While occasionally I do try something a little different like that last one, I do enjoy writing sonnets. They are a nice size for a single idea. Whether or not it is a nice idea.

Here is another poem from a while ago.

A sonnet from some summer or other )

Lecturers.

May. 14th, 2010 10:23 pm
A while back I posted the first draft for an essay. While a sonnet was far less than the required three thousand words, the essay I ended up handing in... well, I didn't end up taking it more seriously than that. Still, I scored 90% somehow for my Frankenstein themed dialogue.

Not all lecturers are cool enough as to provide such marks, alas.

I recently found a sonnet and a half I wrote back in Autumn of last year (2009) complaining about a lecturer or two. Finished the second and here they are.

Well, 'here' being after this cut. )
I've been playing Fallout 3 lately, with a mod that increases the number of period (read: 50s) songs on the in game radio immensely. I shouldn't be surprised to find there are many popular 50s songs I love, including 'Dream a little dream of me'.

And speaking of dreams... )
So I got started on the second draft of my Physical Chemistry assignment today. 700 words written out of 3000. Three thousand words for an assessment item worth 6% of the final mark. Ugh. But I'm having fun with it - my current first line is "It was a dark and stormy night", and my first draft looked like this:

To understand electrochemistry
behaviour of solutions must be known,
not concentration, but activity
is used, because ions are not alone.
A way to model this has been proposed
by Debye and Hückel, who wrote a law
to find activity, where they supposed
it was Coulumbic forces, with a more
appropriate value for epsilon:
the permittivity of the solvent.
First they considered with no forces on
the ions, then with charges on, which meant
the chemical potential changes could
reveal the co-efficient. Which is good.
I love sonnets. This is my first attempt at the Petrarchan rhyming scheme, but the words still flowed as easily as the wine.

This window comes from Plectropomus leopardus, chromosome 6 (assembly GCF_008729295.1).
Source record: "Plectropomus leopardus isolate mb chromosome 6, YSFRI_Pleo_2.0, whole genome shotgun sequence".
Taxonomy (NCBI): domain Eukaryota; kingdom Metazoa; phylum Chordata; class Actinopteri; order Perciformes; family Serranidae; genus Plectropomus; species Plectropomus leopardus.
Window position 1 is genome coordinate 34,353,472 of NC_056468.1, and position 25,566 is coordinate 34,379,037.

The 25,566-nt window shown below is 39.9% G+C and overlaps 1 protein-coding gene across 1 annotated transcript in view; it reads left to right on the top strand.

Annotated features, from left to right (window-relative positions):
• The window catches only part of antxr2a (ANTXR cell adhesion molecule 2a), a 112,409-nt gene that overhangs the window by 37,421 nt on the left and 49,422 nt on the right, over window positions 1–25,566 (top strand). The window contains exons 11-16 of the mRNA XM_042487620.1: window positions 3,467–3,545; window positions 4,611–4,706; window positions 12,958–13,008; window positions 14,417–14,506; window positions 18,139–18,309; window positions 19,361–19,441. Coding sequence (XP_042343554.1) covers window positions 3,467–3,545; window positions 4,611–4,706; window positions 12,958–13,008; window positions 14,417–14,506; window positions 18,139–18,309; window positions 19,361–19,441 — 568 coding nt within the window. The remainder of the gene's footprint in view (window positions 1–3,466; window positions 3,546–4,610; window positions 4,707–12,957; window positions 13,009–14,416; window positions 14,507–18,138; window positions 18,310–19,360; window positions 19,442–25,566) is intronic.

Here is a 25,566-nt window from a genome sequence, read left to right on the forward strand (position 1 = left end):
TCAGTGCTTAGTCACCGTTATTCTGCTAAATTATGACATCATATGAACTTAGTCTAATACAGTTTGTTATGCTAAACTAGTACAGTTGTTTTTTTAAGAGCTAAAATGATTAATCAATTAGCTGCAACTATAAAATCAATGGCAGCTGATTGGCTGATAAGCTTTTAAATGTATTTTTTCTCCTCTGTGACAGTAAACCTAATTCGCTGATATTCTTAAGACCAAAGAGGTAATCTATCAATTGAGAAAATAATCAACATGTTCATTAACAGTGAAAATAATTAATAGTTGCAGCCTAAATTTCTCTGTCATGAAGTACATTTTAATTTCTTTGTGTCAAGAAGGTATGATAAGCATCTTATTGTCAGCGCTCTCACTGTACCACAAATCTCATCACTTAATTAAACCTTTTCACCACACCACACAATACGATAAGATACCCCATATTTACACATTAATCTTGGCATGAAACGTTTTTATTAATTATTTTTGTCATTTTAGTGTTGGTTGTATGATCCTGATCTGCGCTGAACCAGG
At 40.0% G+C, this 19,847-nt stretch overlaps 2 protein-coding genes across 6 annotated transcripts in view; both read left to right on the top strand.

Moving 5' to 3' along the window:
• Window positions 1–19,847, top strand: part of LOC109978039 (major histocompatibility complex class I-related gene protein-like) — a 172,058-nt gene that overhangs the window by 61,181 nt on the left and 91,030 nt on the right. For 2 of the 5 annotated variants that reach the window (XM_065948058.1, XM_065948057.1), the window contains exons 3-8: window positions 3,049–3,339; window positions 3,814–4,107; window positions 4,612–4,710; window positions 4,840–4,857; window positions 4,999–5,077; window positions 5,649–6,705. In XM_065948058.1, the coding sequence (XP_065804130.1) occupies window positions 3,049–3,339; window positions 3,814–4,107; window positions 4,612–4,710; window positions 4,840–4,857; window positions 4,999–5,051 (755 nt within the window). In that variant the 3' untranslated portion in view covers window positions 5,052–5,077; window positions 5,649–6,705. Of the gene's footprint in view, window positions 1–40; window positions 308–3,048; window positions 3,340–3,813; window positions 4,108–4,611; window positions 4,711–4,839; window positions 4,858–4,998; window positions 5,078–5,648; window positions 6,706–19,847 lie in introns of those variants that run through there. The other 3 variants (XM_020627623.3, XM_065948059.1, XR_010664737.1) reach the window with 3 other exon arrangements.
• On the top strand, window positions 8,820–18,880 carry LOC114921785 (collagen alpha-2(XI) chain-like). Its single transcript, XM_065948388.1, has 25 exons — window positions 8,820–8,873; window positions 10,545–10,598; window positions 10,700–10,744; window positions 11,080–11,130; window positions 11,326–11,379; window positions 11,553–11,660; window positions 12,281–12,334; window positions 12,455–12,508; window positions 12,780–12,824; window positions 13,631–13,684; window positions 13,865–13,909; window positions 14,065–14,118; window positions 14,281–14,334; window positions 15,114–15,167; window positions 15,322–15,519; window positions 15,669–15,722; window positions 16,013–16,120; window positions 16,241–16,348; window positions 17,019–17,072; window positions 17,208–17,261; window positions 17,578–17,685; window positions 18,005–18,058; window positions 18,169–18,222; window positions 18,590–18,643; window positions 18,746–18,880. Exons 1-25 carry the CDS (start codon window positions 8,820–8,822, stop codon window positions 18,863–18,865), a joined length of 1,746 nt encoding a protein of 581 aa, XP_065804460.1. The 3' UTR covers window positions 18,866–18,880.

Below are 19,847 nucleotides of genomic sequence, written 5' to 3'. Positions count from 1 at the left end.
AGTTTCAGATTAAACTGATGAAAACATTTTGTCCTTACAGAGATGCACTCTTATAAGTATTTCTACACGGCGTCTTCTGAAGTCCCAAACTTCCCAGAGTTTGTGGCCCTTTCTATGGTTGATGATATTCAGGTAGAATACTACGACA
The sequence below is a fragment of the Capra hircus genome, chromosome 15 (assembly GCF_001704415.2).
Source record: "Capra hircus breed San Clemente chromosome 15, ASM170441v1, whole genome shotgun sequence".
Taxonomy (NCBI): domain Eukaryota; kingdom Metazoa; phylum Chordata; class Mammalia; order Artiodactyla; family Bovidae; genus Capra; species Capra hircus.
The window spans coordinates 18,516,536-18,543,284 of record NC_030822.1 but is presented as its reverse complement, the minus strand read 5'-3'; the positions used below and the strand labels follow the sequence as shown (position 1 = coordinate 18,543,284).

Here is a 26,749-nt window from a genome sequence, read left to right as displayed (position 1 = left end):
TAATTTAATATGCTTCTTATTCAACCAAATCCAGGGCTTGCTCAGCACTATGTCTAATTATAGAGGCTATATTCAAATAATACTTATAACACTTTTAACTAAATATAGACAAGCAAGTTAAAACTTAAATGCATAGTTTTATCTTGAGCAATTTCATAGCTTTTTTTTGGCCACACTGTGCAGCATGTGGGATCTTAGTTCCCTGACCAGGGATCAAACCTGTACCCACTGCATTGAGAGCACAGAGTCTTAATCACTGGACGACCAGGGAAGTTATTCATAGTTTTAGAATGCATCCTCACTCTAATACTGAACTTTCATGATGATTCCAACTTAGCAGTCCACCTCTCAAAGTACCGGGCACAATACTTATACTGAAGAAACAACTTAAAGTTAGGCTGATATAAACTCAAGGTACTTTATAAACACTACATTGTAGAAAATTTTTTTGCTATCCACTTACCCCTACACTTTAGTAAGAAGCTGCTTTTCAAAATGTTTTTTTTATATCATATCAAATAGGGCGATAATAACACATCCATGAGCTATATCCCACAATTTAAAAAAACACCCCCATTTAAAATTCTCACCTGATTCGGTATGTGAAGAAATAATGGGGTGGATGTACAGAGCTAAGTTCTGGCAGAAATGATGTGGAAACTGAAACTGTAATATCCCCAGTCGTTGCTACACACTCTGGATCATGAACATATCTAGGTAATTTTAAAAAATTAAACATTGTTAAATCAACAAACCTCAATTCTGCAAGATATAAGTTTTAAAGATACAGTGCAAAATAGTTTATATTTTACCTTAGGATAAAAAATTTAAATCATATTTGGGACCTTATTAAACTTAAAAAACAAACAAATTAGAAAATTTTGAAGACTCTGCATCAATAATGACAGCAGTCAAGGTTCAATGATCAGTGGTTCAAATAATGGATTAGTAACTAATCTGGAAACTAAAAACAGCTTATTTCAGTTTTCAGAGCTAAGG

I hope that sorrows never learn to swim;
To make their way upriver like a trout.
For if they do then we shall be without
a way to put them down, and at their whim
would cry a flood to cure any drought.
We do need alcohol to bring about
a cure for melancholy with no doubt
it will succeed. No need for feeling grim.
But maybe there are other ways to deal;
perhaps another way to face this grief.
Who knows? It may be drowning doesn't work,
that it merely postpones, and cannot heal.
While drink provides a moment of relief
it might just push the sorrow down to lurk.
So today I found out that I didn't fail any subjects this semester. Given what I was submitting, this comes as almost a surprise. For Physical Chemistry I only just scraped through. I bet I would have failed if it weren't for giving this answer to a question on the exam:

The steady state approximation is
not something which I studied for at all.
So I'll have to give this question a miss
instead of banging my head on the wall.
I guess I could just write down random words
on the subject this question is about,
but that notion is really quite absurd
my ignorance would surely be found out.
And so I must apologise to you -
this is inexcusable on my part -
A silly rhyming answer will not do:
this is a course of Science, not of Art!
But I shall write a sonnet in this test
and hope I got enough marks in the rest.
This semester just gone I took four courses. I, um, submitted poetry as part of my final assessment for three of those.

I spent far longer working on this Sonnet than I did on the essay I put it at the start of.

The faces of the crowd are focused on
her lively racing pen upon the board.
With symbols from that pen a light is shone
into the cluttered mindset of the horde.
And as her hands these arcane patterns trace
a murmur from the crowd begins to rise.
They start to notice what they'll have to face
and anger sparks and flashes in their eyes.
The knowledge that they hold in high esteem -
the formulae and facts explaining all -
once firm and strong as marble, now are steam
compared to what is written on the wall.
But while they should be thankful for this proof,
their hatred shows just how much they love Truth.

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JayDee

February 2013